• User behavior data
• Application performance tracing
• Activity data in the form of logs
• Event messages
Message publishing is a mechanism for connecting various applications with the
help of messages that are routed between them, for example, by a message broker
such as Kafka. Kafka is a solution to the real-time problems of any software solution,
that is, to deal with real-time volumes of information and route it to multiple
consumers quickly. Kafka provides seamless integration between information
of producers and consumers without blocking the producers of the information,
and without letting producers know who the final consumers are.

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Introducing Kafka

Apache Kafka is an open source, distributed publish-subscribe messaging system,
mainly designed with the following characteristics:
• Persistent messaging: To derive the real value from big data, any kind
of information loss cannot be afforded. Apache Kafka is designed with O(1)
disk structures that provide constant-time performance even with very large
volumes of stored messages, which is in order of TB.
• High throughput: Keeping big data in mind, Kafka is designed to work
on commodity hardware and to support millions of messages per second.
• Distributed: Apache Kafka explicitly supports messages partitioning over
Kafka servers and distributing consumption over a cluster of consumer
machines while maintaining per-partition ordering semantics.
• Multiple client support: Apache Kafka system supports easy integration of
clients from different platforms such as Java, .NET, PHP, Ruby, and Python.
• Real time: Messages produced by the producer threads should be immediately
visible to consumer threads; this feature is critical to event-based systems such
as Complex Event Processing (CEP) systems.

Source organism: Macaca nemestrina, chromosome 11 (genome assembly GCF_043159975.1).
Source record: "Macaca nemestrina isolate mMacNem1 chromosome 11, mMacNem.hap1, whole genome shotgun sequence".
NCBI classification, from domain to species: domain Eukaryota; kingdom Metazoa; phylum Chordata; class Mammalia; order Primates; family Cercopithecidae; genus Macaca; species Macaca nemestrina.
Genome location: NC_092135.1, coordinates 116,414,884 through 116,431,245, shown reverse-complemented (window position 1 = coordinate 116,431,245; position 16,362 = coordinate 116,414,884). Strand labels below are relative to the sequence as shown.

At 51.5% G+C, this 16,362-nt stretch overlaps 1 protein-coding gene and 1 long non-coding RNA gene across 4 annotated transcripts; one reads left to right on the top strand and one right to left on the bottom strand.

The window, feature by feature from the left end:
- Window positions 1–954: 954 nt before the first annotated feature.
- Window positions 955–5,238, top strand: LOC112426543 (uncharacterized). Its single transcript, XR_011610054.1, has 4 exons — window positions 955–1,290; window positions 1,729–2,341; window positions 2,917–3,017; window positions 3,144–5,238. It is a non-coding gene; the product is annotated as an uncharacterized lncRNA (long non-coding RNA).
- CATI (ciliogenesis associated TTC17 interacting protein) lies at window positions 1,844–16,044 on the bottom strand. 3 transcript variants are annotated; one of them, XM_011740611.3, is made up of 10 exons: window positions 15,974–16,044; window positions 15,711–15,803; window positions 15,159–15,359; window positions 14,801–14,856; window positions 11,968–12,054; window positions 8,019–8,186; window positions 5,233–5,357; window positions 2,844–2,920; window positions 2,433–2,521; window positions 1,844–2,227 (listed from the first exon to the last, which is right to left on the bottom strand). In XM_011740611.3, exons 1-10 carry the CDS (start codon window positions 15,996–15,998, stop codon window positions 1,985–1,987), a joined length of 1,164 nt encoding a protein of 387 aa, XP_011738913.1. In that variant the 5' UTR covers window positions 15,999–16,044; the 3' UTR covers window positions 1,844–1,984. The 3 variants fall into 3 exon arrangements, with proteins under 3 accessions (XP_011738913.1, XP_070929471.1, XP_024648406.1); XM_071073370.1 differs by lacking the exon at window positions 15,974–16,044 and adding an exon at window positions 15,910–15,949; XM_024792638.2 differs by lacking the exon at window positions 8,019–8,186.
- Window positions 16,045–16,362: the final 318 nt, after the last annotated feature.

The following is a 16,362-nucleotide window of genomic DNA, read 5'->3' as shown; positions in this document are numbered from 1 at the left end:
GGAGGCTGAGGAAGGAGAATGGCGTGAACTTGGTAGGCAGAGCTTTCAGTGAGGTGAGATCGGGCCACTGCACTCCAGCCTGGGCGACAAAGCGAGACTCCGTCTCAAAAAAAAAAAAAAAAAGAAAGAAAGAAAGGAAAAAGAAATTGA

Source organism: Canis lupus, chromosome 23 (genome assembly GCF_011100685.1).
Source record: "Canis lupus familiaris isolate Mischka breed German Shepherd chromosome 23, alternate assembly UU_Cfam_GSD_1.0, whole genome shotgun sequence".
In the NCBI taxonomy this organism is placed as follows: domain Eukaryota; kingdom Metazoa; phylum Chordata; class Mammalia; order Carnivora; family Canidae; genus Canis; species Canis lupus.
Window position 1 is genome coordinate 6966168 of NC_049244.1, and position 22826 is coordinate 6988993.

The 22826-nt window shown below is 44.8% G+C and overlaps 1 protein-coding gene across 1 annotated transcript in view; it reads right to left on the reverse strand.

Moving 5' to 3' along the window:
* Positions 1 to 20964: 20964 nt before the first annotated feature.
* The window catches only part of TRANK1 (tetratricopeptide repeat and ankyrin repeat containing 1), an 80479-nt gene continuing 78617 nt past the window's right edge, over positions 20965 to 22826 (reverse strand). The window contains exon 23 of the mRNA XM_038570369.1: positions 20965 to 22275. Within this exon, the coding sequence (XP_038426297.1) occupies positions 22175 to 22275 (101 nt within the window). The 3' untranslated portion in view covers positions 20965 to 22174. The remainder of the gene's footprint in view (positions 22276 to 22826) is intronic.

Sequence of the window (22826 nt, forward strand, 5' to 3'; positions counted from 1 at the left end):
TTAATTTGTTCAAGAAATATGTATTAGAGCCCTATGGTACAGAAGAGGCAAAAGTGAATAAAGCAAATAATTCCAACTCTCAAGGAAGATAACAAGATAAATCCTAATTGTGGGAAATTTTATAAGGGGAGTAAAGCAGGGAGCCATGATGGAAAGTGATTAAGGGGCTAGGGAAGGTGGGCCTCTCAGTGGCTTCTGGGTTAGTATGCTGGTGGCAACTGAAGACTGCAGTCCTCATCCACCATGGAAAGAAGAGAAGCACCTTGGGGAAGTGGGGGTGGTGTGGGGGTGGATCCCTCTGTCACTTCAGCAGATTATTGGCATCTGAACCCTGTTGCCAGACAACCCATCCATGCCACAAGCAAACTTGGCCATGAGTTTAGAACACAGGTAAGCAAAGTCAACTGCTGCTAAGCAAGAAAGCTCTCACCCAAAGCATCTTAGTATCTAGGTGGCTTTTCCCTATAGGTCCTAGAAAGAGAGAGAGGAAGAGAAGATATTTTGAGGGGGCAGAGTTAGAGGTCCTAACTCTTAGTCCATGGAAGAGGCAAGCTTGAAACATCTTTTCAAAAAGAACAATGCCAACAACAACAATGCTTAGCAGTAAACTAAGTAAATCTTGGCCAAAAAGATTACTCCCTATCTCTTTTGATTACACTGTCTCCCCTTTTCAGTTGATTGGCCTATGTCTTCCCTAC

Kafka provides a real-time publish-subscribe solution, which overcomes the
challenges of real-time data usage for consumption, for data volumes that may
grow in order of magnitude, larger that the real data. Kafka also supports parallel
data loading in the Hadoop systems.
The following diagram shows a typical big data aggregation-and-analysis scenario
supported by the Apache Kafka messaging system:
Producer
(Front End)

Producer
(Services)

Producer
(Proxies)

Producer
(Adapters)

Other
Producer

ZooKeeper

Kafka Broker
Kafka Broker
Kafka Broker
Kafka Broker

Consumers
(Real Time)

Consumers
(NoSQL)

Consumers
(Hadoop)

Consumers
(Warehouses)

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Other
Producer


Chapter 1

At the production side, there are different kinds of producers, such as the following:
• Frontend web applications generating application logs
• Producer proxies generating web analytics logs
• Producer adapters generating transformation logs
• Producer services generating invocation trace logs
At the consumption side, there are different kinds of consumers, such as the following:
• Offline consumers that are consuming messages and storing them in Hadoop
or traditional data warehouse for offline analysis
• Near real-time consumers that are consuming messages and storing them in
any NoSQL datastore such as HBase or Cassandra for near real-time analytics
• Real-time consumers that filter messages in the in-memory database
and trigger alert events for related groups

Need for Kafka

A large amount of data is generated by companies having any form of web-based
presence and activity. Data is one of the newer ingredients in these Internet-based
systems and typically includes user-activity events corresponding to logins, page
visits, clicks, social networking activities such as likes, sharing, and comments,
and operational and system metrics. This data is typically handled by logging and
traditional log aggregation solutions due to high throughput (millions of messages
per second). These traditional solutions are the viable solutions for providing logging